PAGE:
Bentley will use electrically boosted turbocharging to lift power in the forthcoming diesel version of its Bentayga luxury crossover, a lead engineer in the company confirmed.
Bentley will use the same technology, also known as e-charging, that Audi will debut on a vehicle next year, expected to be a high-performance version of the new Q7 large crossover. The technology reduces turbo lag while increasing power and decreasing fuel consumption.
It's not known whether the admission by the Volkswagen Group, which owns Audi and Bentley, that it cheated in U.S emissions tests will alter the timetable for introducing the technology.
Bentley already is testing prototype versions of the diesel Bentayga, lead engineer Peter Guest confirmed to Automotive News at the Frankfurt auto show in September.
Bentley hasn't given a timetable for the diesel introduction nor has it said if it will be available in the U.S.
No engine size has been revealed either, but last year, Audi demonstrated the technology on an RS 5 coupe using a version of the 3.0-liter TDI available in the A6 in the U.S and lifting power to 385 hp. The e-charger also improves driveability on diesels by boosting torque low down in the rev range.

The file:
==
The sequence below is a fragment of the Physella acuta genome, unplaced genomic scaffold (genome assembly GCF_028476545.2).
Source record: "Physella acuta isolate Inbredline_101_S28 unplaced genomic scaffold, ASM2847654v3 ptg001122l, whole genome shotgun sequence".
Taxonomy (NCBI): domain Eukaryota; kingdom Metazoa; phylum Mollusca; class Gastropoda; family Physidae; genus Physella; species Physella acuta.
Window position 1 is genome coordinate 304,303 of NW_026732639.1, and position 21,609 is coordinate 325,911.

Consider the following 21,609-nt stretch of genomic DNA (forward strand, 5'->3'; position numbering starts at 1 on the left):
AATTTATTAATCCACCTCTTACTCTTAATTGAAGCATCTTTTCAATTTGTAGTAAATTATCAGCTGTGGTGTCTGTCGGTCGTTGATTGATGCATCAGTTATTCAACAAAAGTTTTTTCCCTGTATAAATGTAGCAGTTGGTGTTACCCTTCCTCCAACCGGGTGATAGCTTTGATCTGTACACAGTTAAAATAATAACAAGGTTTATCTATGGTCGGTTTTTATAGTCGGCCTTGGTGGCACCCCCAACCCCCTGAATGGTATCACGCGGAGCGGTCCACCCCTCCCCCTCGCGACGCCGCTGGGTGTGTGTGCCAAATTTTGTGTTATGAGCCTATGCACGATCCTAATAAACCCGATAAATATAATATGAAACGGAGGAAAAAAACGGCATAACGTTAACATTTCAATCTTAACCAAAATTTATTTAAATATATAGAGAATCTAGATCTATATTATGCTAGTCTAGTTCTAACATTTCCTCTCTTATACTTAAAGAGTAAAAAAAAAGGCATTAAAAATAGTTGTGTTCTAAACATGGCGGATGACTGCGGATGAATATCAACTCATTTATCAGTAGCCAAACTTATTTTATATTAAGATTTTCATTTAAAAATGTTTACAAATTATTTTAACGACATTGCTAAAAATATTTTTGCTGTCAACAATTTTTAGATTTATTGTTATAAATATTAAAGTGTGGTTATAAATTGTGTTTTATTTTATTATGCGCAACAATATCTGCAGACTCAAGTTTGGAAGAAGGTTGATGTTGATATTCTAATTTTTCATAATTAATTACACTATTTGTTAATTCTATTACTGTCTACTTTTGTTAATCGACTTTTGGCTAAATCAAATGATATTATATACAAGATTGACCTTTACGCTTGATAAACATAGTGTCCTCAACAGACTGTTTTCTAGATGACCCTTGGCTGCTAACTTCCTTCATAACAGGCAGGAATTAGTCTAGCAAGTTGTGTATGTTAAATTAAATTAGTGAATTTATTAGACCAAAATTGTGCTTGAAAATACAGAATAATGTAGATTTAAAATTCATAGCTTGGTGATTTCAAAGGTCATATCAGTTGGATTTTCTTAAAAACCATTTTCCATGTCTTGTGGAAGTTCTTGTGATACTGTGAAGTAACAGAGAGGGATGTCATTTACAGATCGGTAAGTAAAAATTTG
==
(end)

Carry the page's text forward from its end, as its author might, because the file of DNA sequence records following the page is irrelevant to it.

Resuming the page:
E-charging has been made possible thanks to the introduction of the 48-volt electric system in the Bentayga. The more powerful setup is needed to supply the 7 to 8 kilowatts of power the e-charger needs and also is used for the car's "active roll control" dynamic ride system that can decouple the anti-roll bars for a smoother ride. "We needed 48V to get the reaction times [for the dynamic ride system]," Bentley sales head Kevin Rose said at the Frankfurt show.